I grew up in Long Beach, NY, a 3.3 mile-long barrier island that was so narrow in my part of town (the West End) that I could walk from the Atlantic Ocean to Reynolds Channel (the bay) in a couple of minutes. Sand was everywhere: in our shoes, on our porches, and in our bed sheets. During my childhood, the boardwalk was home to arcades where we kids spent our nickels and dimes in the hopes of winning stuffed animals, kewpie dolls, and sickly gold fish.
As Summer 2017 approaches, I remember one ritual in particular: digging to China.
“Digging to China” (Summer 1951)
We wore aluminum dog tags with our religion stamped on them, so that a stranger would know where to bury us after an atom bomb attack. It was the fifties, a time when television was just beginning to appear in the East End. We lived in the West End, near our Lady of the Benevolent Sacred Heart Church, a wooden building with beige stucco walls and a stained glass window of Christ on the cross facing the Atlantic Ocean.
We were the outsiders, longing to belong, the only kids on the block who had never been inside the church, although we often stood by the heavy oak door peering in. Jewish girls didn’t attend Sacred Heart Church and they most definitely did not go to the Sisters of Charity School.
Joanne and I lived on the same block and we ate lunch together every day at school, unwrapping the silver foil on our peanut butter and jelly sandwiches at a table far from the other girls. Her father, Arthur, was a lawyer who was proud to be an atheist. Her mother lit Friday night candles, but never went to synagogue.
My parents ate clam fritters on Friday night. They sent me to the neighborhood elementary school, where green paper Christmas trees adorned the classroom doors and where a torn blue and gold Chanukah menorah was taped carelessly in one corner. Joanne and I knew the words to “Silent Night” although our mothers forbade us from singing Jesus’ name. Just mouth the lyrics, our mothers said. Never, never say them.
But I never listened. I sang “Silent Night” at the top of my voice, raising my volume when I came to the words, “Holy Infant So Tender and Mild.” After all, it was forbidden. I envied Patricia Everson, the blonde girl who sat in front of me. She was always crossing herself. “Mary, Mother of God, have mercy on me,” she said before she did every long division problem. “Lord Jesus help me,” she whispered as she stood before the class and tried in vain to spell the names of the Indian tribes in New York State.
Joanne and I often talked about the bomb. She was sure that it would strike New England, where the Boston Tea Party had taken place.
“Boston is a more revolutionary place than New York,” she told me, as we sat in the wet sand, looking for jingle shells. We had studied the American Revolution two years earlier. Now, we were deep into the Cold War and Communism. I was sure that Russia was going to drop a big bomb somewhere and that we would all disappear into a mushroom cloud of smoke.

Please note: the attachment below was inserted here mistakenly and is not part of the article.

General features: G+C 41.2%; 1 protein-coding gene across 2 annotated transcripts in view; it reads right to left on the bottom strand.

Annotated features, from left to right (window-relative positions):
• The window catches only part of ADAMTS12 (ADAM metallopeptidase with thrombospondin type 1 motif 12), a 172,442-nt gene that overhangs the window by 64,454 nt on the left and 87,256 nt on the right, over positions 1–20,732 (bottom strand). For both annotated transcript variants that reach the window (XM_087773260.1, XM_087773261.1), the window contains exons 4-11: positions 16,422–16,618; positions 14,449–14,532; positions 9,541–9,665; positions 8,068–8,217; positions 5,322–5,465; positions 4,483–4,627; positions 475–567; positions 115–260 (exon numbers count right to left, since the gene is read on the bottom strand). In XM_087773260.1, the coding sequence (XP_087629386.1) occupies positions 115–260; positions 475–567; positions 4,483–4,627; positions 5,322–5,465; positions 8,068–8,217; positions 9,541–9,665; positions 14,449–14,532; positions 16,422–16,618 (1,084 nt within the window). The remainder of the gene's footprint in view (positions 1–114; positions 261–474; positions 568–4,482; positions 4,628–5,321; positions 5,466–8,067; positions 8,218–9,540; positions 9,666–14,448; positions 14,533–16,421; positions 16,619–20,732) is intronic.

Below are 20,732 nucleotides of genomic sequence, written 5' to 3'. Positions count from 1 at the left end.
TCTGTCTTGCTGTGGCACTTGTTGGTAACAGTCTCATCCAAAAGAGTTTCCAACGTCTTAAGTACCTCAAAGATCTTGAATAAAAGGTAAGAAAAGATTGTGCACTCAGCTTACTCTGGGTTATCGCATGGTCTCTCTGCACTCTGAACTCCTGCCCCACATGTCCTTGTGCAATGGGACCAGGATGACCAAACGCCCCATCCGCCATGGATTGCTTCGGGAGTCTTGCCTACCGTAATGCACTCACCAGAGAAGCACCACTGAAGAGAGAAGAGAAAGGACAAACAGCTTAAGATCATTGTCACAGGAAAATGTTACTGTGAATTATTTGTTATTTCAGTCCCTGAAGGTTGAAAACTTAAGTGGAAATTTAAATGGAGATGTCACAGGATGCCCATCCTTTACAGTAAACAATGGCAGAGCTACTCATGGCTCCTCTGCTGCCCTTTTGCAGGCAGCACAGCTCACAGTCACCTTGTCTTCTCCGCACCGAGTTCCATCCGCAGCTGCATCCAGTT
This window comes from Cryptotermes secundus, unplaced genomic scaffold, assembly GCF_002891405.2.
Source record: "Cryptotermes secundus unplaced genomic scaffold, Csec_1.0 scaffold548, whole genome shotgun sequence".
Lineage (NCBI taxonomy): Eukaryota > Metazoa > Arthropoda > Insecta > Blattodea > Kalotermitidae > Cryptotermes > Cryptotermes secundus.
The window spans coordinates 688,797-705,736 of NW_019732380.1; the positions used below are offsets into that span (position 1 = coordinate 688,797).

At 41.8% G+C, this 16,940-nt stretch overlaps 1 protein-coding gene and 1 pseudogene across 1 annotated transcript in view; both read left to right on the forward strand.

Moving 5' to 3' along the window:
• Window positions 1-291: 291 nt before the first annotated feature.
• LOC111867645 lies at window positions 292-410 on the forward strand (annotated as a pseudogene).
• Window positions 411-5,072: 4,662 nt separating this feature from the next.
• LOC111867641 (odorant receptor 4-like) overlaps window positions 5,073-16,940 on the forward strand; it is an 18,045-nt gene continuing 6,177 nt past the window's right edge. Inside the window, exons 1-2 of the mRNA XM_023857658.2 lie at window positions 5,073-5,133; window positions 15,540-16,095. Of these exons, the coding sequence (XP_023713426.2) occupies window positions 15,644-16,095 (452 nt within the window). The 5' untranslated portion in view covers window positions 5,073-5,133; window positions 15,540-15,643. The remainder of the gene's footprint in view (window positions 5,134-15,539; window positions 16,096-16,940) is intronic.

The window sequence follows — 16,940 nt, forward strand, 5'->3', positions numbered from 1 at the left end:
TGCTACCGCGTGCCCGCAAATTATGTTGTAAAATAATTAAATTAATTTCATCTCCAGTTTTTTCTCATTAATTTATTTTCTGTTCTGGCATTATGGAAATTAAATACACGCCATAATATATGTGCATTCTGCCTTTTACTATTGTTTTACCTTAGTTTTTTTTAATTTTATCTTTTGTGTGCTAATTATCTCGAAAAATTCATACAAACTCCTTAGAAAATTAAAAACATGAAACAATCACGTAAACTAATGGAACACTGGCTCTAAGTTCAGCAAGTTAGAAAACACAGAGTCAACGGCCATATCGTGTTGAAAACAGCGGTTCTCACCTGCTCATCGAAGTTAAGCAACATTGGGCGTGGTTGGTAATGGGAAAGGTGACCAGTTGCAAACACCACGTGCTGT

She argued with me incessantly but there was no dissuading me from this grim vision. I read the newspapers that my father brought home every evening—The World Telegram, The Evening Sun, The Journal American. I’d sit on my front porch, swatting flies, and turning the pages.
My favorite was The Journal American, a paper that included a daily editorial on the woes of communism. “Listen to this, Joanne,” I said one day as I pulled a scrap of newspaper from my beach bag and began reading the bold headline: “The Bomb is Ticking. Do You Hear It?”
Joanne shook her head. “Don’t believe everything you read,” she said. Her voice was loud and dramatic. I continued reading: “If we don’t take any action, it will explode on our hallowed soil.” “That means on our beach,” I said. “Soil means sand.”
“I’m not scared,” she said. “It’s all propaganda. They want us to be frightened.”
I twisted my dog tag as she spoke, feeling the raised letter J for Jewish that was stamped above my name. Then, I crumpled the clipping into a ball and threw it into the water. It landed on the crest of a wave, and disappeared into the dark surf.
Russia was far away. Very cold. The people wore fur hats and thick coats that made them look fat. I had seen pictures of them, trudging down snowy streets. In America, we were warm and the sun was shining. We stretched out on the beach in striped canvas chairs, lathered in suntan oil.
Ten feet away from us, closer to the water, four girls were building sand cathedrals. It was a contest to see who could build the tallest one, with gargoyles that would scrape the clouds. The girls filled their pails with water, grabbed handfuls of sand and dripped the wet sand slowly through their small fingers. They moved from side to side, carefully not to topple the delicate steeples. The oldest, Barbara, had just finished her second year of Catholic high school. Thanks to the nuns, Barbara considered herself an expert on churches. I could hear every word she said. “In Europe, there are hundreds of cathedrals, with stained glass windows,” she said. “Inside, they are so cold, that you have to wear a sweater in the summertime, and so dark you have to light candles to see.”